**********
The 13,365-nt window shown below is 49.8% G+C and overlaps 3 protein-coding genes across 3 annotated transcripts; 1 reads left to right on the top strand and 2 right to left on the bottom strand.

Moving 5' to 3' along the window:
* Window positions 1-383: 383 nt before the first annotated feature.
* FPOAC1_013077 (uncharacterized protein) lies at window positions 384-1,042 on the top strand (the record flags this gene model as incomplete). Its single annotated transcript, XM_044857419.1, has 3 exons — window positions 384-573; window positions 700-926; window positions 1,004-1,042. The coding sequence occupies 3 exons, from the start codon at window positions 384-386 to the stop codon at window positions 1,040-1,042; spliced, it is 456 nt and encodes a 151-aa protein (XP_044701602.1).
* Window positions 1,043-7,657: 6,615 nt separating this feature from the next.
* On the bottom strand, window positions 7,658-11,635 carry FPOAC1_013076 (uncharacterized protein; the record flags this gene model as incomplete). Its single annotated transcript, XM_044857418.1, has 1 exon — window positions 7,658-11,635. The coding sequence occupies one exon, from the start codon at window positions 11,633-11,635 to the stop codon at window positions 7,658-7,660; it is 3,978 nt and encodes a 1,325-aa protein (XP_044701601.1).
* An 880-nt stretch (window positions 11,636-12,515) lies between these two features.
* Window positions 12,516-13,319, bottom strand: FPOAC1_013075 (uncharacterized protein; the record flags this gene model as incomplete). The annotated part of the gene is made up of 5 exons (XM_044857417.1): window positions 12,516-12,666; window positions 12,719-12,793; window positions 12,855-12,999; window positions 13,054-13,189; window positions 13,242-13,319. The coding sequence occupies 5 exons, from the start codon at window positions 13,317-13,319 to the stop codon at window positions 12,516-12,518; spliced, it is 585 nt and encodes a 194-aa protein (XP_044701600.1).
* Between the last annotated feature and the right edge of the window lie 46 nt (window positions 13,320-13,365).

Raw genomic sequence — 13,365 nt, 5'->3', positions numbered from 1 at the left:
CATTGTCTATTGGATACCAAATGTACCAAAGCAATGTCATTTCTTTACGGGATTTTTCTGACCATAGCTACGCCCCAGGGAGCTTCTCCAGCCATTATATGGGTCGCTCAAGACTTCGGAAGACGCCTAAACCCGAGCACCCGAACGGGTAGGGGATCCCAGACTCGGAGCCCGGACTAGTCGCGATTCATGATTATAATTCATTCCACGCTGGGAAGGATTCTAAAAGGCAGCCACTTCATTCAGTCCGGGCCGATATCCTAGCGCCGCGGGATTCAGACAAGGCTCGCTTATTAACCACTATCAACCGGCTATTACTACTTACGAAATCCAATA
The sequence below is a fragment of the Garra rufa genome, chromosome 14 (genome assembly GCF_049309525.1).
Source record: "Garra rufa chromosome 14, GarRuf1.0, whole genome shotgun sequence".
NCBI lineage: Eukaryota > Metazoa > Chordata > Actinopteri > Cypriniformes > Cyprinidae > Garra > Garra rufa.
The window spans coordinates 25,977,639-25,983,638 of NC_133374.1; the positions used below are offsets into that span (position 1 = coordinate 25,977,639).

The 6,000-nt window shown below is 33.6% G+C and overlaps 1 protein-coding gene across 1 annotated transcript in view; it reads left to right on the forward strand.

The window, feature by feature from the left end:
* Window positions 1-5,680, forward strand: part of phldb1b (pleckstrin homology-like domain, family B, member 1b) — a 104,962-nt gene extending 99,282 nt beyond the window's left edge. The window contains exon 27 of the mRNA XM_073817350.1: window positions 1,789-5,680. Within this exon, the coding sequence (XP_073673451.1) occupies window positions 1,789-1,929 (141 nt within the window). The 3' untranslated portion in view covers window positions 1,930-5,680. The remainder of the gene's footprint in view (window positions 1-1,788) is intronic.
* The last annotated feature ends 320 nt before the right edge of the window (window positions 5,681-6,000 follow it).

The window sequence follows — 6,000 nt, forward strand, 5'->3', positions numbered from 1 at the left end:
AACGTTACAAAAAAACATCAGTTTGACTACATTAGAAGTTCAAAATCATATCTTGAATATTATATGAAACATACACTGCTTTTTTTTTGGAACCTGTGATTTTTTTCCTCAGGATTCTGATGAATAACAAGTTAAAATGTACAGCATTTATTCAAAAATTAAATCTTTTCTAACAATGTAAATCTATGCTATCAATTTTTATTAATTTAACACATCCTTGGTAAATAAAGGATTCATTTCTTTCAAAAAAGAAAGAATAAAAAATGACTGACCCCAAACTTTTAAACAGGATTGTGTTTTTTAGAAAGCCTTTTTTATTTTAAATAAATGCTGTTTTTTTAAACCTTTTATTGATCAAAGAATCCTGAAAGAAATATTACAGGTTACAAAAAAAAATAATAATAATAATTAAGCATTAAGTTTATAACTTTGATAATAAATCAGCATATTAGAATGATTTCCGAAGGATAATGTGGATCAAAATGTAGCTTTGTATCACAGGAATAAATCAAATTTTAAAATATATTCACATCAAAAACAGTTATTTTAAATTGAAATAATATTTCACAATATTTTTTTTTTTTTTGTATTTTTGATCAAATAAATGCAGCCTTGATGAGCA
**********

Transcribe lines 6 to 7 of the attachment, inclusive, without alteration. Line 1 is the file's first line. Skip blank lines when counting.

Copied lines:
* On the bottom strand, window positions 7,658-11,635 carry FPOAC1_013076 (uncharacterized protein; the record flags this gene model as incomplete). Its single annotated transcript, XM_044857418.1, has 1 exon — window positions 7,658-11,635. The coding sequence occupies one exon, from the start codon at window positions 11,633-11,635 to the stop codon at window positions 7,658-7,660; it is 3,978 nt and encodes a 1,325-aa protein (XP_044701601.1).
* An 880-nt stretch (window positions 11,636-12,515) lies between these two features.